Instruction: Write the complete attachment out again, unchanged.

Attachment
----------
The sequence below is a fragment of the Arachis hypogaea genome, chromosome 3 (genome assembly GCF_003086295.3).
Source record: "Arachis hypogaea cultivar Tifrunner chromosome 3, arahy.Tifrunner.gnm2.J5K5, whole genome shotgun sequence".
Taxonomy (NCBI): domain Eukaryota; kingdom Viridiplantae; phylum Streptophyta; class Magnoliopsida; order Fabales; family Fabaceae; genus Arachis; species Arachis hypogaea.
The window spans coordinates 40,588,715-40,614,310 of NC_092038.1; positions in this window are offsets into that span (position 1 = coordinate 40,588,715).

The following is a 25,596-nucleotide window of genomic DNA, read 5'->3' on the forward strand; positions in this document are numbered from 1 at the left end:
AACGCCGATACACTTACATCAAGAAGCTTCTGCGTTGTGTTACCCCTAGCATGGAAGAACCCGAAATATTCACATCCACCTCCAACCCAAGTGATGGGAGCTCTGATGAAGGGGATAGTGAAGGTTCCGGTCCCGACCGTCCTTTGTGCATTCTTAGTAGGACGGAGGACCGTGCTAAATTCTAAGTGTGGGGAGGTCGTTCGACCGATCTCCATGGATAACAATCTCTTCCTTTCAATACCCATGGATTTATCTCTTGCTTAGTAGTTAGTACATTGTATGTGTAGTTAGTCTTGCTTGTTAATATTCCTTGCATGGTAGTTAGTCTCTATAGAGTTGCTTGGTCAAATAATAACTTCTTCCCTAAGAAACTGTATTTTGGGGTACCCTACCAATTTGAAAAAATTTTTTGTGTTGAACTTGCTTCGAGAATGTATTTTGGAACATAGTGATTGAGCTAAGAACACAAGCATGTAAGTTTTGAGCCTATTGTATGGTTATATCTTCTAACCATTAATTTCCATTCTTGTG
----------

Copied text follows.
The sequence below is a fragment of the Arachis hypogaea genome, chromosome 3 (genome assembly GCF_003086295.3).
Source record: "Arachis hypogaea cultivar Tifrunner chromosome 3, arahy.Tifrunner.gnm2.J5K5, whole genome shotgun sequence".
Taxonomy (NCBI): domain Eukaryota; kingdom Viridiplantae; phylum Streptophyta; class Magnoliopsida; order Fabales; family Fabaceae; genus Arachis; species Arachis hypogaea.
The window spans coordinates 40,588,715-40,614,310 of NC_092038.1; positions in this window are offsets into that span (position 1 = coordinate 40,588,715).

The following is a 25,596-nucleotide window of genomic DNA, read 5'->3' on the forward strand; positions in this document are numbered from 1 at the left end:
AACGCCGATACACTTACATCAAGAAGCTTCTGCGTTGTGTTACCCCTAGCATGGAAGAACCCGAAATATTCACATCCACCTCCAACCCAAGTGATGGGAGCTCTGATGAAGGGGATAGTGAAGGTTCCGGTCCCGACCGTCCTTTGTGCATTCTTAGTAGGACGGAGGACCGTGCTAAATTCTAAGTGTGGGGAGGTCGTTCGACCGATCTCCATGGATAACAATCTCTTCCTTTCAATACCCATGGATTTATCTCTTGCTTAGTAGTTAGTACATTGTATGTGTAGTTAGTCTTGCTTGTTAATATTCCTTGCATGGTAGTTAGTCTCTATAGAGTTGCTTGGTCAAATAATAACTTCTTCCCTAAGAAACTGTATTTTGGGGTACCCTACCAATTTGAAAAAATTTTTTGTGTTGAACTTGCTTCGAGAATGTATTTTGGAACATAGTGATTGAGCTAAGAACACAAGCATGTAAGTTTTGAGCCTATTGTATGGTTATATCTTCTAACCATTAATTTCCATTCTTGTG